We can get out of Iraq and Afghanistan and deal with the Middle East in other ways.  We can deal with other countries conflicts in other ways.  We can work on the energy crisis and global warming.  We can salvage some of our reputation pretty quickly simply by changing our leadership and changing our ways.  We can't regain the trust that we once had though and we can probably never regain the good will we've lost by invading and slaughtering and torturing.  But if we really held leaders accountable for this, didn't cover it up, admitted our faults, apologized to the world and tried to make amends, we could definitely regain some of that good will and earn respect and as a result many people on this planet would breathe a huge sigh of relief, though they might never trust us again in the same way they once did.  Virtually every country in this world, given enough time, does some really horrible things.  Everyone has their skeletons.  So we might not be the shining light we once were.  That was probably always a myth anyway, but by doing the right thing and being honest about it in righting the wrongs, we can do better than many others have done in the past with their crimes and mistakes.

    But we can't fix our problems with the dollar and the debt and the incredible destruction to our economy any time soon.  We can't fix the loss of trust in our currency and our financial stability quickly.

    We can't get out of this catastrophic situation with our debt without a LOT of pain and it will take time, and meanwhile, other countries, one in particular, have way too much leverage over us and way too much ability to cause us harm.

    Overstating the obvious (none / 0) (#50)
    by Slado on Fri Aug 08, 2008 at 01:07:32 PM EST
    I'm no superfan of Bush but you are overstating the arguement.

    While I appreciate and share your disgust for democrats a few key points.

    The economy is not in shambles.  We still have growth.  Not 5% but there is no recession.  Maybe there will be but raising taxes isn't going to help either.

    Our prestige is not hurt around the world.  Nobody likes the Iraq war but we still have Iran in a box, Iraq will be a free country in a couple years and we disarmed NK with multilateral success and no shots fired.   Also an Obama administration isn't goign to result in a world love in.   That's a pipe dream.  Europeans will find another reason to not like us.  Liberals should stop searching for their love.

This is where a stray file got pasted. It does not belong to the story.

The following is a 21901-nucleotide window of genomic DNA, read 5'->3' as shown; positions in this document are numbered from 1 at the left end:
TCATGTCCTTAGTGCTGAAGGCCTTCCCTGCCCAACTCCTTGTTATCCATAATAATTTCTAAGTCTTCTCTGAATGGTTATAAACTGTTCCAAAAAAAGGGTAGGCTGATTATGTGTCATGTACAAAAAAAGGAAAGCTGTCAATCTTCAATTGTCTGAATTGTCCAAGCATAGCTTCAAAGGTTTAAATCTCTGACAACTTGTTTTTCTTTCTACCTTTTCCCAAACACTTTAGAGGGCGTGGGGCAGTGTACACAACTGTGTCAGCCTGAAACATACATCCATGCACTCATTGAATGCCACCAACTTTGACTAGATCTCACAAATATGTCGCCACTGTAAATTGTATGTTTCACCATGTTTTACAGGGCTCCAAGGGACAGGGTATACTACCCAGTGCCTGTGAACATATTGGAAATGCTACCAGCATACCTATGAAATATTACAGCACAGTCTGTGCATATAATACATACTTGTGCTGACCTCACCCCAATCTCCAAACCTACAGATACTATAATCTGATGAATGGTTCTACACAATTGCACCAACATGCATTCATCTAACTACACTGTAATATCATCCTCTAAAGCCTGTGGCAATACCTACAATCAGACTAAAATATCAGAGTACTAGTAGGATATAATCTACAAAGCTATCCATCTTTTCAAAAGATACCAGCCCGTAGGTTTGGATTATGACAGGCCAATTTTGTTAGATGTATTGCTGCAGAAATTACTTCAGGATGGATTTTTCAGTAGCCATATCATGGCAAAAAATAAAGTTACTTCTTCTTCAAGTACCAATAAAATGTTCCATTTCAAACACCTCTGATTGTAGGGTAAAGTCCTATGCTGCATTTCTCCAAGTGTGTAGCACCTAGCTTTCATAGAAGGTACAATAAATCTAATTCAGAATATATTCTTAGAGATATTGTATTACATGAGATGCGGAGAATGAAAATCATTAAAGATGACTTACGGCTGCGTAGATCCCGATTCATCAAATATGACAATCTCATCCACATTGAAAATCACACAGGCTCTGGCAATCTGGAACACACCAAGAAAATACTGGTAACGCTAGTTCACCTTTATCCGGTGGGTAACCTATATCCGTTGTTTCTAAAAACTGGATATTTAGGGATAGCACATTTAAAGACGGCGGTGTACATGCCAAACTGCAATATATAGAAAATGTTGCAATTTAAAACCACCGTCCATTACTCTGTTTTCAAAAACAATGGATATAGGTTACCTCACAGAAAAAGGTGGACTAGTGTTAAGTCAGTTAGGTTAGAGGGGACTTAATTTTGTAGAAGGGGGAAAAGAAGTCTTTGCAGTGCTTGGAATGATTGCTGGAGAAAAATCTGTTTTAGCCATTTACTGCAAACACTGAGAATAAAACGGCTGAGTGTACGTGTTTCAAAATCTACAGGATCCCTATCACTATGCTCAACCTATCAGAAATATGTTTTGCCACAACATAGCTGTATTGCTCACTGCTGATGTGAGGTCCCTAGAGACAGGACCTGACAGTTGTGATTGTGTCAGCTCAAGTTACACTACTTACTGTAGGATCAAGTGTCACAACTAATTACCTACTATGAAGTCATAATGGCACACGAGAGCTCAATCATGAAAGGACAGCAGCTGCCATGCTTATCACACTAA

Gas prices are a function of demand not policy.  No president is going to keep other nations from using gas which is what it would take to keep prices down.  Obama's not goign to help prices just like Pelosi isn't either by not letting the congress even vote on drilling.   How much have prices risen since Pelosi's been in office?

    All that said my only point is you don't have to exagerate to make your point.  More simply put you suffer from Bush Derangement syndrome and you don't need to display it to everyone to make the simple argument that Bush is unpopular and this helps democrats.

    Nope (none / 0) (#52)
    by CST on Fri Aug 08, 2008 at 02:00:51 PM EST
    Prestige around the world dropped sharply under Bush.  It wasn't always this bad.  They may not love us, but they will respect us a lot more, and will be more likely to listen to us.

    The economy is significantly worse than it was under Clinton.  You can spin it anyway you want but that's a fact.  Guess lowering taxes doesn't help...

    I don't blame gas prices on Bush, but BTD doesn't place blame, just states a fact.  Looks like going to war for oil didn't help too much.  If Bush invested 1/1000th of what he put into war with Iraq on public transit this wouldn't hurt nearly as much.

    But keep making excuses for him, if it lets you sleep at night.


    A bit premature, don't you think? (none / 0) (#53)
    by A DC Wonk on Fri Aug 08, 2008 at 03:08:24 PM EST
    To say:
    It is an indictment of the Democratic Party that its victory will be relatively modest.

    It's still August?  How can you be so sure?  The election seemed close in 1980 at this point, too.

    FWIW, there are a number of pundits who think we may see a repeat of 1980.  The climate then was all favoring the GOP (weak economy, gas & inflation, Carter's weakness, Iran-hostages), but Reagan was seen as a "celebrity" and a light-weight, and folks were hesitant about him.  It took a while (and the debates) to "seal the deal".  Further, we know a lot of people don't usually pay very close attention to the election in August.

    It's quite possible that after the conventions, and after/if Obama cleans McCain's clock in debates (let's face it -- if the debate is about looks, speaking or issues, Obama wins), we may see a repeat of 1980.

    And in the meantime, the Dems will pick up 4-6 Senate seats, too.